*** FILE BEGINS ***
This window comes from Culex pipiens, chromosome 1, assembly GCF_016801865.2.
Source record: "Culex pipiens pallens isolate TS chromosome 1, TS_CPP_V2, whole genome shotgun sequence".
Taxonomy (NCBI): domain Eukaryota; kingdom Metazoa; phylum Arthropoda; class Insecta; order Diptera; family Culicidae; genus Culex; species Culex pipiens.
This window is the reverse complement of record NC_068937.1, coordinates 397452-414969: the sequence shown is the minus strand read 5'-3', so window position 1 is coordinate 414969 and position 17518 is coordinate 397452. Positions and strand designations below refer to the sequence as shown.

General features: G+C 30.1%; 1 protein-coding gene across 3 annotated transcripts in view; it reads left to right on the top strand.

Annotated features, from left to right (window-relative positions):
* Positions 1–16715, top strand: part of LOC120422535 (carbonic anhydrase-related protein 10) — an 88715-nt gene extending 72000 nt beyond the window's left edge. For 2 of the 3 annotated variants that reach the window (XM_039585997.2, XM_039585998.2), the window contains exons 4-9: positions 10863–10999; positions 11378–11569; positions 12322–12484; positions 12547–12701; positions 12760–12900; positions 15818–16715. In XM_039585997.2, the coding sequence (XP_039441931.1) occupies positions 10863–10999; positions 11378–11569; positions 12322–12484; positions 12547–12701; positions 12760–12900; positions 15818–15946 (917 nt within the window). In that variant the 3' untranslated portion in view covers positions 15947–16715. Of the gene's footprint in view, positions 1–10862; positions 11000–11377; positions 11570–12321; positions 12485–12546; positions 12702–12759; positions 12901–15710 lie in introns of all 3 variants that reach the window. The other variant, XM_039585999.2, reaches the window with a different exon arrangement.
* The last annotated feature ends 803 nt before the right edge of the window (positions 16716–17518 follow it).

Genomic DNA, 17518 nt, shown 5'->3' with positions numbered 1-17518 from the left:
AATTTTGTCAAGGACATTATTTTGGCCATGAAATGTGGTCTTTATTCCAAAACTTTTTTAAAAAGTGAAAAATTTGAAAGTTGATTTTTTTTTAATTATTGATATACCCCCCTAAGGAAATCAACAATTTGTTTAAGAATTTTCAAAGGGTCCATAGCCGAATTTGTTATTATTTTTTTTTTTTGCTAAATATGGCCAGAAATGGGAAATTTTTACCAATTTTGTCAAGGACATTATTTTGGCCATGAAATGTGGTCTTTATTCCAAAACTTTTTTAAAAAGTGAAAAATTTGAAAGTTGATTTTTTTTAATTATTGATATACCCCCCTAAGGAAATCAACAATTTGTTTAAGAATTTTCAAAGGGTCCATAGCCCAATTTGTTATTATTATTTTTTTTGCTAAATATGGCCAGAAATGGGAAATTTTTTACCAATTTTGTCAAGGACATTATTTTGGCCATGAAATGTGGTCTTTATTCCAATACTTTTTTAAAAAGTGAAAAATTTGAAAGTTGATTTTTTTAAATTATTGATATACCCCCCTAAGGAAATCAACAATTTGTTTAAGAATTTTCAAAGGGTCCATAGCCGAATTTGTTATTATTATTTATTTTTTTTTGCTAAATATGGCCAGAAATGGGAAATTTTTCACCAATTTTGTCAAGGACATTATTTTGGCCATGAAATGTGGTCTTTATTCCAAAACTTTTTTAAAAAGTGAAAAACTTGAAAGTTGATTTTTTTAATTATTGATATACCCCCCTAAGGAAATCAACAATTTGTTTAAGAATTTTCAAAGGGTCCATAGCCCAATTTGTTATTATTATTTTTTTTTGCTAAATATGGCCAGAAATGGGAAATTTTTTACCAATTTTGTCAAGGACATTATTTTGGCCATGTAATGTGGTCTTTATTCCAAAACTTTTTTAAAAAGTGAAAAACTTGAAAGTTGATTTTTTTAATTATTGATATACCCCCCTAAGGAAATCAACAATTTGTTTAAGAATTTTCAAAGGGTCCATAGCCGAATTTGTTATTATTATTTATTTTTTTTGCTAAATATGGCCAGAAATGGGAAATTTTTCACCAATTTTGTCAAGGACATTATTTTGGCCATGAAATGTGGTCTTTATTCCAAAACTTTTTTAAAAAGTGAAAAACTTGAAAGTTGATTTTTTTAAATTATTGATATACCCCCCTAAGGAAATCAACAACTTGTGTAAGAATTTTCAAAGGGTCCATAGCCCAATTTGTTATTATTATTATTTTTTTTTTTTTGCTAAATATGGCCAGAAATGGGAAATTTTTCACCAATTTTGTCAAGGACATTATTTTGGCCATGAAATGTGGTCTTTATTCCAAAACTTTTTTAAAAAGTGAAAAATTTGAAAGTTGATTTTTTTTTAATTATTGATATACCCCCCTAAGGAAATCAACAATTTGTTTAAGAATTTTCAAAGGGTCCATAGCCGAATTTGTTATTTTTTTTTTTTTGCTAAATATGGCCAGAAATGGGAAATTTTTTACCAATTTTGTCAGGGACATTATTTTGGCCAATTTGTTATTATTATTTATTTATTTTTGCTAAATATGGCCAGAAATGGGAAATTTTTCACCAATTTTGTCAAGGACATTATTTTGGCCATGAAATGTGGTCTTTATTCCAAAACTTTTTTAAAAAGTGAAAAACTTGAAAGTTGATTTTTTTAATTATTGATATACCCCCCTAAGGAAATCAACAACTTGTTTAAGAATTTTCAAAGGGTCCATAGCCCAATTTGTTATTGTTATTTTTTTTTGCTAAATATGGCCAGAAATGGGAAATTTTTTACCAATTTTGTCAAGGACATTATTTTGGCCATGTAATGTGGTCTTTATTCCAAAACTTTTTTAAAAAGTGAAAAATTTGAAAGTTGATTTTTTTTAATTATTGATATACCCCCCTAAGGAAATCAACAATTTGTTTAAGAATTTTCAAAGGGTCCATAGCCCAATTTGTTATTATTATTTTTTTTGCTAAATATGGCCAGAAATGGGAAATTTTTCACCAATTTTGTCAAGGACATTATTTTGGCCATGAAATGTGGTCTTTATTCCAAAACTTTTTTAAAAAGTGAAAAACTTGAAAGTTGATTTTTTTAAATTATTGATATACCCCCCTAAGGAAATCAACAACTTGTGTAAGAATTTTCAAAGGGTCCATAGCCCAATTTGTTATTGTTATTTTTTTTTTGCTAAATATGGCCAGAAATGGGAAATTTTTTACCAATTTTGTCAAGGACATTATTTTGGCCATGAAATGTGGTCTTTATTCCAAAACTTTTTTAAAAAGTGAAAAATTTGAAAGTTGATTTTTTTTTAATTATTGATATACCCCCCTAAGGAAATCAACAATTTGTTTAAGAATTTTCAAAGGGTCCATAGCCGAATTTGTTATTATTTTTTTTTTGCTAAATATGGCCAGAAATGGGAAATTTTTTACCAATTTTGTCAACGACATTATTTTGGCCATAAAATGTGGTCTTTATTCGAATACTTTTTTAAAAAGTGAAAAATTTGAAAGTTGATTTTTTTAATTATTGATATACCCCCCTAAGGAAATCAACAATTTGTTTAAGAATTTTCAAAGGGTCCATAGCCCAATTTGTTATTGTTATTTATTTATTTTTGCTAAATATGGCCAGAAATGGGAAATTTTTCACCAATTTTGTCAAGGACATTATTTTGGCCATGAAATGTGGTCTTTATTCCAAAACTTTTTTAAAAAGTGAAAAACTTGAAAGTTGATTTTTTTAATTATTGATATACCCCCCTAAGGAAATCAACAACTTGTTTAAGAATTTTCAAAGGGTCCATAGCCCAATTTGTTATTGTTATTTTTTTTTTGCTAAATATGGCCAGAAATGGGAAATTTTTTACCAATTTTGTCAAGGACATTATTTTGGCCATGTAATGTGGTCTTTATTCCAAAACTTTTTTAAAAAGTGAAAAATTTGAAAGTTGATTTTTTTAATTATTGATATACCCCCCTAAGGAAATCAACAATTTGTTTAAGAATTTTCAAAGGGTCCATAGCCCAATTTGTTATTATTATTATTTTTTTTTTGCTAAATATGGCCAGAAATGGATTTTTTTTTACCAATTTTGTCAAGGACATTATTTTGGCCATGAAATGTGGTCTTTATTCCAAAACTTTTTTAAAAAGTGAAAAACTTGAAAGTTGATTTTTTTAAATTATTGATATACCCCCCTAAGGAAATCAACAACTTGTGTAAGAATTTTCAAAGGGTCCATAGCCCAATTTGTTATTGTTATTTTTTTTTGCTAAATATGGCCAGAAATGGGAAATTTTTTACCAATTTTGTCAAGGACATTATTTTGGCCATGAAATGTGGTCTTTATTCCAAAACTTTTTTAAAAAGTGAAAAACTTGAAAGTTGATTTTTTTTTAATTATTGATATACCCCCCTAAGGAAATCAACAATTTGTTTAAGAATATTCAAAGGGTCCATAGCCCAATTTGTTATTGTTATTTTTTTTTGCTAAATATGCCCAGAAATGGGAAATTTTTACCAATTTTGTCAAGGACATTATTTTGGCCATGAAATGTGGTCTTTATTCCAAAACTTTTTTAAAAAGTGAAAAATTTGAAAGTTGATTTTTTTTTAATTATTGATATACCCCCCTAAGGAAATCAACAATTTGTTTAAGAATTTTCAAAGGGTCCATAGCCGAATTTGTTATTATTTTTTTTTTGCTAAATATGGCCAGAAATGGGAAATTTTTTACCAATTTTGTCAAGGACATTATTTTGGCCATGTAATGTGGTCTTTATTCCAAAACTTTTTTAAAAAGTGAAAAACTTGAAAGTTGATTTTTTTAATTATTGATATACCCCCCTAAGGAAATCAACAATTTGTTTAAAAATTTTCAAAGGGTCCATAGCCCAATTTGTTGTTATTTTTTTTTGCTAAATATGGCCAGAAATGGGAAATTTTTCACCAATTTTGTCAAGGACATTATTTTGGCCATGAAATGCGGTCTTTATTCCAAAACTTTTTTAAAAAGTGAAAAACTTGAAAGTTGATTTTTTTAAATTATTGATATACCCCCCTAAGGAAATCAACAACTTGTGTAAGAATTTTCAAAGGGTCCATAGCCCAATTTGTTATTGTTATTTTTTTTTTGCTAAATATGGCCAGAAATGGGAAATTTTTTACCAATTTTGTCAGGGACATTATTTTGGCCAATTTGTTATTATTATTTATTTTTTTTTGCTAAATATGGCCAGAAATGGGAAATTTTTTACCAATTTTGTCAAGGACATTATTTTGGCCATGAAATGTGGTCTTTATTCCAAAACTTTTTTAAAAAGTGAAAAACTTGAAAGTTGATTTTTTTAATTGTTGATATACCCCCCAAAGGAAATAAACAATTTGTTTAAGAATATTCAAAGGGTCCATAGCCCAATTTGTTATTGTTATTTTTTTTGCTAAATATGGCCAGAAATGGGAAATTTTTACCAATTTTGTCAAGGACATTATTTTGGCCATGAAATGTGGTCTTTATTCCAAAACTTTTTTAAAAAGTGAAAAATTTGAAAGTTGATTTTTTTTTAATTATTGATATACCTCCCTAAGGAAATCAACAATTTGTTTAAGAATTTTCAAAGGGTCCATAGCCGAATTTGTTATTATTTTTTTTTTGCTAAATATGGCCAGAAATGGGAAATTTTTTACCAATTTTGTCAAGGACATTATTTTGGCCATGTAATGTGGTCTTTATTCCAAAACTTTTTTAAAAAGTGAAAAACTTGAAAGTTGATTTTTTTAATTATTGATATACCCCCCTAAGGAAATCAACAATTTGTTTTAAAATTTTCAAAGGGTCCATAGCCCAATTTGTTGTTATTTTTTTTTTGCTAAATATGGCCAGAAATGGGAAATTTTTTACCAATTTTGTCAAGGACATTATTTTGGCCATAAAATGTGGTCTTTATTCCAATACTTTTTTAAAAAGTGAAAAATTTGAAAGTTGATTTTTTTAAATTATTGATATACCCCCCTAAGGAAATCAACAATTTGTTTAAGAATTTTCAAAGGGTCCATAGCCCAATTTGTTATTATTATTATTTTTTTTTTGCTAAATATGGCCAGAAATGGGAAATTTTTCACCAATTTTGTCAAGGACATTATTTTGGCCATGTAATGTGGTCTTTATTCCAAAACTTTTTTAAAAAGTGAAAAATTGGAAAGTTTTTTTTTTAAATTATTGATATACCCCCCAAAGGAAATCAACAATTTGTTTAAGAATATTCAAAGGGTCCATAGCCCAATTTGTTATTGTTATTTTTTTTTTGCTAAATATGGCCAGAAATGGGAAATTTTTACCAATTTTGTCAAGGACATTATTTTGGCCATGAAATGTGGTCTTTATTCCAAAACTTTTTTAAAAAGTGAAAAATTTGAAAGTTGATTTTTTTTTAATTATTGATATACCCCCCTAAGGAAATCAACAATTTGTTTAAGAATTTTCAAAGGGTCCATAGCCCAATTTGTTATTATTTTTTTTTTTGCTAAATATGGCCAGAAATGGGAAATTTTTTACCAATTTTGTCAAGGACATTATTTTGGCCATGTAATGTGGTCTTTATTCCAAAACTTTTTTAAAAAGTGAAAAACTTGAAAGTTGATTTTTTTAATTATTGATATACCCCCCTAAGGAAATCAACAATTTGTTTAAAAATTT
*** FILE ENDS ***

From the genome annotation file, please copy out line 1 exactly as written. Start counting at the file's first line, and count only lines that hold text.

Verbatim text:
This window comes from Culex pipiens, chromosome 1, assembly GCF_016801865.2.